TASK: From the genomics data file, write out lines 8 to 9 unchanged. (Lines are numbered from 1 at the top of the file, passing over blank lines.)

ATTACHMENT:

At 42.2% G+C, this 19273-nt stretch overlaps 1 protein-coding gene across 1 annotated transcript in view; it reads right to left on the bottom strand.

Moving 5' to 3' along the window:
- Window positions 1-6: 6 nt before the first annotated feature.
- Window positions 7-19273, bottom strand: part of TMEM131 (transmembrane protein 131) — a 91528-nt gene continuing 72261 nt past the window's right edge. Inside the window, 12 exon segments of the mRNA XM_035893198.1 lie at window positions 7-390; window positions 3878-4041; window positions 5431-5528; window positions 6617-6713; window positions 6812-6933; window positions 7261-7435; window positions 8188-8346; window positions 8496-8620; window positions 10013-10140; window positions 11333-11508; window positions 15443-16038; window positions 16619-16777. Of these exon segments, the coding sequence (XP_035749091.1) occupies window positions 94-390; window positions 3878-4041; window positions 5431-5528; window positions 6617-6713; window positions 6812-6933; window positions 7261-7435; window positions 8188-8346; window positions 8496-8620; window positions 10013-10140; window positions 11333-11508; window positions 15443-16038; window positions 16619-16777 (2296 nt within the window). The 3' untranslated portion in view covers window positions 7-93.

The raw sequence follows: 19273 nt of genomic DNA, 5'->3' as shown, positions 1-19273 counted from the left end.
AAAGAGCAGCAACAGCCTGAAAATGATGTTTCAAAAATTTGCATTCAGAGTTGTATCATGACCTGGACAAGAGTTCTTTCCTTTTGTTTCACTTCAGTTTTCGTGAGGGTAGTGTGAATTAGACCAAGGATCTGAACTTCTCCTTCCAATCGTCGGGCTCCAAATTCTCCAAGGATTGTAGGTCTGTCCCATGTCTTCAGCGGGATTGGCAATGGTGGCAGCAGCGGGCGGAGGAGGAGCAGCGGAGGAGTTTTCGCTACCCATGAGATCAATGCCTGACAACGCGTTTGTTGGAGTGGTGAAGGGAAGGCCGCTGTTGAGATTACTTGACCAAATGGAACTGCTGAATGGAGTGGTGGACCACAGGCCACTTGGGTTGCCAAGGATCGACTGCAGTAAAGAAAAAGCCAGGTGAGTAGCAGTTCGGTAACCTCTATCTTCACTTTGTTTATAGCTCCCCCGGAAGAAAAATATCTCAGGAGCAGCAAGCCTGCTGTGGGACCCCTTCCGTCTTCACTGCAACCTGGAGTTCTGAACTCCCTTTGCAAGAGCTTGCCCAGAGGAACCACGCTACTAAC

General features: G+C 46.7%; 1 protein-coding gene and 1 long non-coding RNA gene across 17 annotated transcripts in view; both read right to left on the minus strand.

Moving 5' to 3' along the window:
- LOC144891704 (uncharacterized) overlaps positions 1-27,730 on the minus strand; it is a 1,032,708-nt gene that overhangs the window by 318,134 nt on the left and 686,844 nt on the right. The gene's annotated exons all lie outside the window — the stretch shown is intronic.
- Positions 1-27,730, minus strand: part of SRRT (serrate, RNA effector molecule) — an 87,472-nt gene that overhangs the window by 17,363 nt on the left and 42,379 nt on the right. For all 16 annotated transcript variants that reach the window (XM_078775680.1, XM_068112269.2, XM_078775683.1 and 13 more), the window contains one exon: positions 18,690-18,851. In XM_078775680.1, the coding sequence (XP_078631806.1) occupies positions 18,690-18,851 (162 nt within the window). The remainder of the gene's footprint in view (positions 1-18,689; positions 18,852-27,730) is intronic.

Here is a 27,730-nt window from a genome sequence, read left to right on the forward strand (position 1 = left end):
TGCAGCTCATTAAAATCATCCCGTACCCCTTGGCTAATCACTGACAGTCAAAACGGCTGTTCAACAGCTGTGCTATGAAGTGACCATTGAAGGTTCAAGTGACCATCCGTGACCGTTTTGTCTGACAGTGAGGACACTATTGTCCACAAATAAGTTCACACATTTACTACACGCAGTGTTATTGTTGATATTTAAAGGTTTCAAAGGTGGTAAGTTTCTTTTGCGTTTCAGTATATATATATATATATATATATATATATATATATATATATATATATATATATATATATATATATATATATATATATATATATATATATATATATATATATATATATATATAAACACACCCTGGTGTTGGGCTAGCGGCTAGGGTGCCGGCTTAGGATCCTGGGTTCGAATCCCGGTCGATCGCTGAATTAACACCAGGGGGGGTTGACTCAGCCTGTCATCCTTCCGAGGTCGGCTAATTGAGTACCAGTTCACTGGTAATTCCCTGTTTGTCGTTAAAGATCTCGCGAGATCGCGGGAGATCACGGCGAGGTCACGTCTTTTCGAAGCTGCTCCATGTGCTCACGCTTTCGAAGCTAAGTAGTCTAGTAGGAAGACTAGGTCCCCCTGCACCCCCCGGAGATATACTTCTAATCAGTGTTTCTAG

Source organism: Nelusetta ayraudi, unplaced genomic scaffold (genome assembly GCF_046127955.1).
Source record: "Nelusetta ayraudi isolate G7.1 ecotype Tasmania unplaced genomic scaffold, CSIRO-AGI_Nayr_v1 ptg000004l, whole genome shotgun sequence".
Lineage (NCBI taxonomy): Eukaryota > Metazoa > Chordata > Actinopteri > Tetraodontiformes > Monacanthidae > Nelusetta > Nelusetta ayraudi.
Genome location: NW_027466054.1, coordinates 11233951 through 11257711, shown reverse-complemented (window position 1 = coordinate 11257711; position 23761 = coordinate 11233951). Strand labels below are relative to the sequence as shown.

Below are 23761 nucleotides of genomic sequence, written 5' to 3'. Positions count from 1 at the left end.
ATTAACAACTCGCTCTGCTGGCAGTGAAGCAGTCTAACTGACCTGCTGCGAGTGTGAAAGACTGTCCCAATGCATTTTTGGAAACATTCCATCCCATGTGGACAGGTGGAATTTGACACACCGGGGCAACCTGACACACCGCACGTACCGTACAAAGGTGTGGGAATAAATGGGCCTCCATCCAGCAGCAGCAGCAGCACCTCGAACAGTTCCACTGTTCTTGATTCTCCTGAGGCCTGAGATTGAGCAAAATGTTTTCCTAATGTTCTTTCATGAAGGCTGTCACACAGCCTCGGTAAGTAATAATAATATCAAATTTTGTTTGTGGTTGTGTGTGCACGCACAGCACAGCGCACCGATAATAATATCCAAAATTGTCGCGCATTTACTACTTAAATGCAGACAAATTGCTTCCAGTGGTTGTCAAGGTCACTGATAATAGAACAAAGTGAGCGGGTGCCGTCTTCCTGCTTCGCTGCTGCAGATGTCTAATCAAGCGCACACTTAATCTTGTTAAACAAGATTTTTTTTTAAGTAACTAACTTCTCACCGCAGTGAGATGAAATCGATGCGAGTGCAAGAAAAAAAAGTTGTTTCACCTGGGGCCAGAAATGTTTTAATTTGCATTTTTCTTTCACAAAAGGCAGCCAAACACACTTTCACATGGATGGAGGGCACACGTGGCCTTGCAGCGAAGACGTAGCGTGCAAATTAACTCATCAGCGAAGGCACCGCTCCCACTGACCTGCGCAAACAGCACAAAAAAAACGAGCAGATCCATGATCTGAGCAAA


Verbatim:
Moving 5' to 3' along the window:
- LOC144891704 (uncharacterized) overlaps positions 1-27,730 on the minus strand; it is a 1,032,708-nt gene that overhangs the window by 318,134 nt on the left and 686,844 nt on the right. The gene's annotated exons all lie outside the window — the stretch shown is intronic.